Nonfiction > Sir John Mandeville > The Marvellous Adventures of Sir John Maundevile Kt.
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Sir John Mandeville.  Marvellous Adventures.  1895.
 
Chapter XXXI
Of the Customs of Kings and others that dwell in the Isles coasting to Prester John’s Land. And of the Worship that a Son doth to his Father when he is dead
 
FROM these Isles that I have spoken of before, in the Land of Prester John, that be under Earth as to us that be of this Side, and from other Isles that be more further beyond, whoso will, may pursue his Journey to come again right to the Parts that he came from, and so environ all the Earth. But what for the Isles, what for the Sea, and what for strong Fruit and all other Riches. And the Folk of that Country have no Houses, but they dwell and lie all under Tents made of black Fern, in all the Country. And the principal City and the most royal is all walled with black Stone and white. And all the Streets also be paved of the same Stones. In that City is no Man so hardy as to shed Blood of any Man, nor of any Beast, for the Reverence of an Idol that is worshipped there. And in that Isle dwelleth the Pope of their Law, that they call Lobassy. This Lobassy giveth all the Benefices, and all other Dignities and all other Things that belong to the Idol. And all those that hold anything of their Churches, religious Men and others, obey him, as Men do here of the Pope of Rome.  1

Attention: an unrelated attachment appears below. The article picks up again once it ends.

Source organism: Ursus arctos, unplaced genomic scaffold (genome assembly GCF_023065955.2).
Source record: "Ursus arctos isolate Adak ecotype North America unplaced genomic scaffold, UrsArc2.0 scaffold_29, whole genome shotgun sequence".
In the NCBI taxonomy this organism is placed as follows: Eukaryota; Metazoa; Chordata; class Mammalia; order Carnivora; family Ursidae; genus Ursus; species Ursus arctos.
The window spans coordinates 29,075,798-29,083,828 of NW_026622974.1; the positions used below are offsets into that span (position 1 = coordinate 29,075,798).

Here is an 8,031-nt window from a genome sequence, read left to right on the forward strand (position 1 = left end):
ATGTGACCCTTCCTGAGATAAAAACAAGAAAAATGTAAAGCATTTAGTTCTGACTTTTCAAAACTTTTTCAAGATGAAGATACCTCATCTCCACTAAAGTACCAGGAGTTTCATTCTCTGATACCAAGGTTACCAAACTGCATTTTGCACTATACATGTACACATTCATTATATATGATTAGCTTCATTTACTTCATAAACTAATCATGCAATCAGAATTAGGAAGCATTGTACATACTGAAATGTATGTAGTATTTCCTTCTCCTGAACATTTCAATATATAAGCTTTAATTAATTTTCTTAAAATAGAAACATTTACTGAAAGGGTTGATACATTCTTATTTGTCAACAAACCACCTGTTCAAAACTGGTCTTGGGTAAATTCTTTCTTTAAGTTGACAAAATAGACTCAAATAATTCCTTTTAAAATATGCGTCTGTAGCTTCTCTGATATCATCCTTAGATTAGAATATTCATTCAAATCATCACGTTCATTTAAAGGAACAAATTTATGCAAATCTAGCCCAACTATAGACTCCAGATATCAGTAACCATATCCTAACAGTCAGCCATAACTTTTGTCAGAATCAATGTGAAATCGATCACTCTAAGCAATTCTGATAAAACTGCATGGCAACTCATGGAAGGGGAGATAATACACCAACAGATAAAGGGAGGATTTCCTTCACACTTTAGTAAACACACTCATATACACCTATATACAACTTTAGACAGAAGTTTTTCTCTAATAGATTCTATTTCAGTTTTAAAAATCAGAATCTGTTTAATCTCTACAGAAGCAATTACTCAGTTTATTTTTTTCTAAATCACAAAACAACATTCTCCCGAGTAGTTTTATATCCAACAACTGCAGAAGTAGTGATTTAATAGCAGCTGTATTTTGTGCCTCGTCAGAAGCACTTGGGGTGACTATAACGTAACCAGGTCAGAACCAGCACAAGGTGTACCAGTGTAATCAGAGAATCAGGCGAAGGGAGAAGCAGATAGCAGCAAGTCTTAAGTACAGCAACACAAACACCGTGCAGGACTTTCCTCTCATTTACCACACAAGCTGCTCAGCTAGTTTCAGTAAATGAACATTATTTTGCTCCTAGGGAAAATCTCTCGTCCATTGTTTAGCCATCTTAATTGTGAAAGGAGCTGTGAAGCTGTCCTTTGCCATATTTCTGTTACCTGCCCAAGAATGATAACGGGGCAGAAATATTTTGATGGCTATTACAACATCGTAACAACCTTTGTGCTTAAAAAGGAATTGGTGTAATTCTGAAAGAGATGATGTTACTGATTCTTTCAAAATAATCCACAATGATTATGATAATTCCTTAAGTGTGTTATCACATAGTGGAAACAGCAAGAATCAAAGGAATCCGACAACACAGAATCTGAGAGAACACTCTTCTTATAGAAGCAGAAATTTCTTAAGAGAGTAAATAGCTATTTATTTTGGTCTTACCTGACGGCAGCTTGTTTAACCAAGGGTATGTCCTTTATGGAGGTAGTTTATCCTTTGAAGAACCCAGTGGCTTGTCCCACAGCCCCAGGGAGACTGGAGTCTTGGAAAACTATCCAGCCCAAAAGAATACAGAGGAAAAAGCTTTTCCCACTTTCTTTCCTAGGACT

In that Isle they have a Custom by all the Country, that when the Father is dead of any Man, and the Son list to do great Worship to his Father, he sendeth to all his Friends and to all his Kin, and for religious Men and Priests, and for Minstrels also, great Plenty. And then Men bear the dead Body unto a great Hill with great Joy and Solemnity. And when they have brought it thither, the Chief Prelate smiteth off the Head, and layeth it upon a great Platter of Gold and of Silver, if so be that he be a rich Man. And then he taketh the Head to the Son. And then the Son and his other Kin sing and say many Orisons. And then the Priests and the religious Men smite all the Body of the dead Man in Pieces. And then they say certain Orisons. And the Fowls of Ravin of all the Country about know the Custom of long time before, and come flying above in the Air; as Eagles, Kites, Ravens and other Fowls of Ravin, that eat Flesh. And then the Priests cast the Gobbets of the Flesh; and then the Fowls, each of them, take that they may, and go a little thence and eat it; and so they do whilst any Piece lasteth of the dead Body.  2